Resolved, That one subject of great interest, well suited to occupy the attention of Massachusetts freemen and friends of liberty the current year, is this: Whether the great whips in Dock Square, Boston, which stand professedly as signs before the doors of whip-makers’ shops, but are in the very sight of Faneuil Hall, shall be allowed to remain within that sacred precinct of liberty; and that we tender our thanks to those who are investigating the question whether the whips were not originally placed, and are not now maintained, there by the slave-power, in mockery of our Northern hatred of oppression.


Resolved, That, if it be true that the steel pen which signed the bill for the removal of a Judge of Probate for doing an accursed duty as U.S. Commissioner, was taken from the Council Chamber and is now in the possession of one who has driven it into the edge of his chamber-door casement, and every night hangs his watch upon it, at the head of his bed, with the infatuated notion that thereby, through some “most fine spirit of sense,” the tick of a death-watch will disturb the political dreams of our Massachusetts rulers, we hereby declare that this is most chimerical and visionary, and that the great party of freedom in Massachusetts need not feel the slightest apprehension that our rulers have the least misgivings as to the morality of their conduct in the removal of said officer, nor that they fear political retribution for that deed; nor do we believe that the death-watch will ever tick in the ear of freedom in Massachusetts.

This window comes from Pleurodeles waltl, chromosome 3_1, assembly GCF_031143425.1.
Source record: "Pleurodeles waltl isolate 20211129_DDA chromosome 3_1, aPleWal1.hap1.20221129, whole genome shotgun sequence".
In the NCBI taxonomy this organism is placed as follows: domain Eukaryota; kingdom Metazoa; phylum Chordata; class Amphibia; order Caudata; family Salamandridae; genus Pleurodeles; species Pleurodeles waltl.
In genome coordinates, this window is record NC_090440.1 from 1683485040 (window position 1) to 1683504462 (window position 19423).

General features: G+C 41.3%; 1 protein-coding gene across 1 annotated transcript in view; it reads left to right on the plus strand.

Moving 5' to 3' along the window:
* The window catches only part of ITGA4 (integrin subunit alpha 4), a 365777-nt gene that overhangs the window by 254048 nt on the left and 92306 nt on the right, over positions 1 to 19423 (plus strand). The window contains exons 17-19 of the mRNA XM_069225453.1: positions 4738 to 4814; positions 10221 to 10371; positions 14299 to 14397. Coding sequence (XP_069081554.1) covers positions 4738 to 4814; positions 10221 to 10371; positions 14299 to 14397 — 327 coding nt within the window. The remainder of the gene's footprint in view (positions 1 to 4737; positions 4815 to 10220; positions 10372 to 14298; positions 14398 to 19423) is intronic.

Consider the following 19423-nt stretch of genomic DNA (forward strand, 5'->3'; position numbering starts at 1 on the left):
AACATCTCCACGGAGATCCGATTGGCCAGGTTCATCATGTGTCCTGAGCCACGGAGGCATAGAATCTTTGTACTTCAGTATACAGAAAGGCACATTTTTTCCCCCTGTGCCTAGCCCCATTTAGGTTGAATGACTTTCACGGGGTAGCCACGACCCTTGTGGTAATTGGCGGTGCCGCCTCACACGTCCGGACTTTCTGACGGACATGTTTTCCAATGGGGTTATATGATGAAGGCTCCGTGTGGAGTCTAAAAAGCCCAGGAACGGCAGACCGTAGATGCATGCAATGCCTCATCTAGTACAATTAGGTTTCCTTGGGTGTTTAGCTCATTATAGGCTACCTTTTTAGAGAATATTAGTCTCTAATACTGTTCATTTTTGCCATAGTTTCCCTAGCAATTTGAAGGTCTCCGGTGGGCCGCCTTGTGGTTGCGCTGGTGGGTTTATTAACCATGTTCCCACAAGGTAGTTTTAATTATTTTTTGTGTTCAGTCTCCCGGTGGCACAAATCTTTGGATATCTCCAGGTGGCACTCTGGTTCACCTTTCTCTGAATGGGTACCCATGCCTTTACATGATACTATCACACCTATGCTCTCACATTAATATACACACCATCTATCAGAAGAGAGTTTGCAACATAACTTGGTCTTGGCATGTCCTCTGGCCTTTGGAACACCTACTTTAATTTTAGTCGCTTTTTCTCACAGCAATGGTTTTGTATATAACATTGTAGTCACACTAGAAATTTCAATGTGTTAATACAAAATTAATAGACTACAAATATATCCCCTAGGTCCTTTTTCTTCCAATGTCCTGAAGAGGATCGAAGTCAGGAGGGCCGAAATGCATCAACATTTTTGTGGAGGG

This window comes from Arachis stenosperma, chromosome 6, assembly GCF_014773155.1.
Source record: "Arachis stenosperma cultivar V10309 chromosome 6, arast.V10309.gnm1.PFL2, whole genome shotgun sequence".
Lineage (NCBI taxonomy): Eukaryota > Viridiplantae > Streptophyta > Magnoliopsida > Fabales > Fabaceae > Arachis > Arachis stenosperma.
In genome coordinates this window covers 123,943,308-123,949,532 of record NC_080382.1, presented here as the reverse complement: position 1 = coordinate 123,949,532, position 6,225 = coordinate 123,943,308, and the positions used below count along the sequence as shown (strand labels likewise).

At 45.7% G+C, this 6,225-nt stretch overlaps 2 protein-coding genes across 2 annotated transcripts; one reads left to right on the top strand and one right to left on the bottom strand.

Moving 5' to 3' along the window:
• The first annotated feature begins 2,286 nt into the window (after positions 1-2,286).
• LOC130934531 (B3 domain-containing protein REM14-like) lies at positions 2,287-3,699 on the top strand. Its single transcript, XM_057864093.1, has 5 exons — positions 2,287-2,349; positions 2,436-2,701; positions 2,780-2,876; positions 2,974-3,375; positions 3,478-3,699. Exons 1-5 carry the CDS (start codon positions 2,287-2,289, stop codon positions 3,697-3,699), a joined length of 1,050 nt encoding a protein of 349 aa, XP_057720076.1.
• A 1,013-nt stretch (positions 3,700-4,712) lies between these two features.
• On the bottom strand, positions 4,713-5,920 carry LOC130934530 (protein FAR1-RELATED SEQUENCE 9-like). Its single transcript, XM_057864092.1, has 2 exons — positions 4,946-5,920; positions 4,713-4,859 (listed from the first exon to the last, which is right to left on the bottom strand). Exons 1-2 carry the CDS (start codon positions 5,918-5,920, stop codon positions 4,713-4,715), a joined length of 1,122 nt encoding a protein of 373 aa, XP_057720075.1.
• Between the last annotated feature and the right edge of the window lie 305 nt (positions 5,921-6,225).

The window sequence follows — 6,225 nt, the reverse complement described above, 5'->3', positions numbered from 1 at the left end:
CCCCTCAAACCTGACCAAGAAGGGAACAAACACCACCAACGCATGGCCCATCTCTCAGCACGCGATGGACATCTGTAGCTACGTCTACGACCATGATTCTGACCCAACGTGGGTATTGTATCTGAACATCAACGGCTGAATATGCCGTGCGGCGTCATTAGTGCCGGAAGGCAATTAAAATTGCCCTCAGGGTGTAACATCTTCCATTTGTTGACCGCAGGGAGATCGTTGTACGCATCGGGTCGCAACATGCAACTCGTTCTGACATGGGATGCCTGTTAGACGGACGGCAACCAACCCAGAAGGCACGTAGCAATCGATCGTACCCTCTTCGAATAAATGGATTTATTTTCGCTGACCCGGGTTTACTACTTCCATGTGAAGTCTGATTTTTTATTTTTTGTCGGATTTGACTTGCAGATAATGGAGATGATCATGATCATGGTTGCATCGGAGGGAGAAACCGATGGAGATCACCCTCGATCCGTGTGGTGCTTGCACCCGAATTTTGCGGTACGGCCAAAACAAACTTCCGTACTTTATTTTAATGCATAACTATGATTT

Resolved, That in the acquiescence of many at the North in the entire justice of a universal massacre, by the slaves, of their masters, including women and children, we recognize a state of preparedness for the proscription and banishment of all who do not come up to the high abolition standard; but that in carrying out that project, we ought first to seek the reclamation of the victims, and therefore that due inquiry ought to be made concerning the most effective modes of persuasion, as, for example, thumb-screws, racks, wheels, scorpions, water-dropping for the head, bags of snakes, tweezers, and steel-pointed beds, it being apparent that our agony for the slave cannot be satisfied except by his liberation, or by the forcible subjection to us of all who oppose it. And we do hereby request all the friends of freedom now travelling in despotic countries to make inquiry as to the most approved methods of persuading the mind by appeals to it through the sensibilities of the flesh, and to be prepared with this information against the time when the sublime march of abolition philanthropy shall arrive at the limits of forbearance with all the Northern advocates of oppression.


Whereas no one who holds slaves can be a Christian; and whereas Abraham, Isaac, and Jacob were slave-holders, Abraham himself having owned more slaves than any Southerner; and whereas a synonyme of heaven, in the New Testament, is “Abraham’s bosom;” and whereas no true friend of freedom can consistently have Christian communion with slave-holders,

Resolved, That we look with deep interest to the introduction among us of the principles of the Hindoo philosophy and religion (including the transmigration of souls), through tentative articles in our magazines; by which there is opening to us a way of escape from that heaven one exponent of which is, to lie in the bosom of a slave-holder.


And in conclusion,

Be it Resolved, That Bunker Hill was since Mount Sinai, that Faneuil Hall is far in advance of the Tabernacle in the Wilderness; and that our anti-slavery literature is immeasurably beyond epistles to Philemon and other inspired pro-slavery tracts.